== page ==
Facing terminal brain cancer, Brittany Maynard recently chose to end her own life “by taking a fatal dose of barbiturates,” People reports. Maynard had moved to Oregon to take advantage of a law there allowing assisted suicide in some cases.
Predictably, the Catholic Church denounced Maynard’s decision. Pope Francis called assisted suicide “playing with life” and “a sin against the creator.” Monsignor Ignacio Carrasco de Paula, head of the Pontifical Academy for Life, called Maynard’s decision “reprehensible” and said, “Killing yourself is not a good thing; it's a bad thing because it says no to life and to all that means in relation to our duty in the world and to those close to us.”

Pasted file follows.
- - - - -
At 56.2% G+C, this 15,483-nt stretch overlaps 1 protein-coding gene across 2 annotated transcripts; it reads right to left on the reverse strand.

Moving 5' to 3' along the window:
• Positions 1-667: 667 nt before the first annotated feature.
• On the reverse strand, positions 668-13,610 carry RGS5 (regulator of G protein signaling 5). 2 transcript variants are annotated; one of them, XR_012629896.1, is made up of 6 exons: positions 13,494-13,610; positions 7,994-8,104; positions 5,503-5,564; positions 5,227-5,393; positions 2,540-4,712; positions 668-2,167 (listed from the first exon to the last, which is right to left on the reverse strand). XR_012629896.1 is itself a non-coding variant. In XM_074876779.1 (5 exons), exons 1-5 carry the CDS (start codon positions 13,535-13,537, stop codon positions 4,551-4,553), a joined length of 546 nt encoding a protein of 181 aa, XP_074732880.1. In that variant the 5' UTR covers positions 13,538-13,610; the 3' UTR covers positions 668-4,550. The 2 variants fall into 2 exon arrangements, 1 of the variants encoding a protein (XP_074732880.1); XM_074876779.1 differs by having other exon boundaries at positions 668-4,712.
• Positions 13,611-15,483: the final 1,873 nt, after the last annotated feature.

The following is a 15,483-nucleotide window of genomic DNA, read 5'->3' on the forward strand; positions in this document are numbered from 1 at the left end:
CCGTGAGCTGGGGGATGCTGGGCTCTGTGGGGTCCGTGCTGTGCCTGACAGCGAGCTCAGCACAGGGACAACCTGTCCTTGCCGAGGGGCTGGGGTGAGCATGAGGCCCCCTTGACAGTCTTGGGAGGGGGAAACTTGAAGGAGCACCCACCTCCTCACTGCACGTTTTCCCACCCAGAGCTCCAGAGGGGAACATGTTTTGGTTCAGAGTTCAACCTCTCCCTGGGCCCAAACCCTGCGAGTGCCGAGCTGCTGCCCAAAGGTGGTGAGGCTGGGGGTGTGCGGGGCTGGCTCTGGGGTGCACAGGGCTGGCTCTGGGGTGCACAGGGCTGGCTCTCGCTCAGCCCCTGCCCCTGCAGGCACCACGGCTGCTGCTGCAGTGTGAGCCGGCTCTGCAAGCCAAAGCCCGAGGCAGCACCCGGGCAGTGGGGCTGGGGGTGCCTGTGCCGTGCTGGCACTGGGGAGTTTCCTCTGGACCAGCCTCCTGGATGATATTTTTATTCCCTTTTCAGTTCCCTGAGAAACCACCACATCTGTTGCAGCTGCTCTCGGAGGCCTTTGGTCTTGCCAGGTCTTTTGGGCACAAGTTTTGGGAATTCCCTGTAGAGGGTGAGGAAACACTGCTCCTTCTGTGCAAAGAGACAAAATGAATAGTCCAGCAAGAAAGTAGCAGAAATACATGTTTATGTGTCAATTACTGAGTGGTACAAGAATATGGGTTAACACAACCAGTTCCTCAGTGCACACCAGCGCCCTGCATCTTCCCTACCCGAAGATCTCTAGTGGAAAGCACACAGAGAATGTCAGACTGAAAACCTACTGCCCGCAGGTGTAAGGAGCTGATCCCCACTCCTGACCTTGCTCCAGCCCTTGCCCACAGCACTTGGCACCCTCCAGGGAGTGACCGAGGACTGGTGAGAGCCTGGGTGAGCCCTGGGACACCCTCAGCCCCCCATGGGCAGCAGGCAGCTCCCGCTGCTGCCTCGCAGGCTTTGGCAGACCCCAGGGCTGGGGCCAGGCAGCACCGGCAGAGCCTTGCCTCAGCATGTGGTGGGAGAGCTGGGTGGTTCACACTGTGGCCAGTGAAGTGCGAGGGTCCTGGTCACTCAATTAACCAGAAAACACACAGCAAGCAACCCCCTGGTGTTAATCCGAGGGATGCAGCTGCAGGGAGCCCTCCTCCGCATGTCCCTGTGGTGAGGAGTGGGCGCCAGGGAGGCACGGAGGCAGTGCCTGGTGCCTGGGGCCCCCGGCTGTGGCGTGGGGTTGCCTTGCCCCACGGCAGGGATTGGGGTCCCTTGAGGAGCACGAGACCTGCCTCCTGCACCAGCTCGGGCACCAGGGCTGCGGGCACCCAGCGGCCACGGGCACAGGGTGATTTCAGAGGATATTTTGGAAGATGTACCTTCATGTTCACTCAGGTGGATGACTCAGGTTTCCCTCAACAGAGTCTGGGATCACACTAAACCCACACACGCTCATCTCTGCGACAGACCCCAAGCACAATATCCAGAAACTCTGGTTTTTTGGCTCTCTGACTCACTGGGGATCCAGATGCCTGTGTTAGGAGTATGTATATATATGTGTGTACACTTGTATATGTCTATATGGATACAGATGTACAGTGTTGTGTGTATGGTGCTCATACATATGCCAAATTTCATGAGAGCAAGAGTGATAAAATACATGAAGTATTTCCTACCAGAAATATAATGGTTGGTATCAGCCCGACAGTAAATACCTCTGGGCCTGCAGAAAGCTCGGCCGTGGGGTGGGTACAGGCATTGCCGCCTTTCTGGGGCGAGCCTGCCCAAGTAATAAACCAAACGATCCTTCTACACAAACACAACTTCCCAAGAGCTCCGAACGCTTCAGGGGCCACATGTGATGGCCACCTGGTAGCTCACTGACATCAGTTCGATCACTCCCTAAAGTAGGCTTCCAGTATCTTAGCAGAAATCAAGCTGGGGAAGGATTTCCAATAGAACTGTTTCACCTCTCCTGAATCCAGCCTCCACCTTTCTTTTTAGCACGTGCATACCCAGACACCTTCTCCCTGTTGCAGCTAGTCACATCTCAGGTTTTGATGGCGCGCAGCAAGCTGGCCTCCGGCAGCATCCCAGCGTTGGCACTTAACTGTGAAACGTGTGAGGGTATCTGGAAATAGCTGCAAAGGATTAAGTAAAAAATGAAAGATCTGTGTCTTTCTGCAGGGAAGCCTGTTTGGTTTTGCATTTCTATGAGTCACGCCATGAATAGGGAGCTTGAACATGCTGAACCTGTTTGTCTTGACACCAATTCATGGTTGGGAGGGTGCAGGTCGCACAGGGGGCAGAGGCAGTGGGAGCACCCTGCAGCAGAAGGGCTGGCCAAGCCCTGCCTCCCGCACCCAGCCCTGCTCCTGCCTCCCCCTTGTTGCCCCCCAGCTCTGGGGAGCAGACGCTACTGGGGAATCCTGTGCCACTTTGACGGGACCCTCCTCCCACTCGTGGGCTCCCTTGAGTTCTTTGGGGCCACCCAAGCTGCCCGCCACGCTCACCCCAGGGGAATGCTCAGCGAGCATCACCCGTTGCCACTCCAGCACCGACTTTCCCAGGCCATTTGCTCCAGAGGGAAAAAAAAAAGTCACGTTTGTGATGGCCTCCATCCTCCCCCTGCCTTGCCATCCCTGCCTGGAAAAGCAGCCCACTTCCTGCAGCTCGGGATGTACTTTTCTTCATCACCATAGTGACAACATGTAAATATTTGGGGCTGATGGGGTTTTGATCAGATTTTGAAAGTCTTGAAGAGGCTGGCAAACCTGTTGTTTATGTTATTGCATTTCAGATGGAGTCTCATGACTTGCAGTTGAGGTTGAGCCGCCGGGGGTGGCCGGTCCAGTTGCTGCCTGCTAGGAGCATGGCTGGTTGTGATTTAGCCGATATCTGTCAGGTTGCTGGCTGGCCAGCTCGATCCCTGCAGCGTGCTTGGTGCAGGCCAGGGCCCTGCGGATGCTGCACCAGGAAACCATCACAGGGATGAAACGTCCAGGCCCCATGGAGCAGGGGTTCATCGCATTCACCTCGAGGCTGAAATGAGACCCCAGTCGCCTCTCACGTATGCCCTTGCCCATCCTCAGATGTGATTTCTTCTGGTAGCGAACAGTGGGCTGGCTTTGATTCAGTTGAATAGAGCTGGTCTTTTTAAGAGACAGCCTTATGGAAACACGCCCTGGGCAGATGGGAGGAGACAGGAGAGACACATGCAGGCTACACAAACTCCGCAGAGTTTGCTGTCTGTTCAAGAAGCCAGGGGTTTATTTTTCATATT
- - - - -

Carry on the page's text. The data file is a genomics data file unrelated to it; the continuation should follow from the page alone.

In short, leaders of the Catholic Church (and many other religions) see your life not as yours, but as God’s or society’s, and hold that you have a moral duty to stay alive for God or for others, even if you face unspeakable suffering and impending death due to terminal illness.
These religionists are wrong. Your life belongs to you, not to any alleged deity or to other people. You have no “duty” to live for—or suffer for—the sake of others. . . .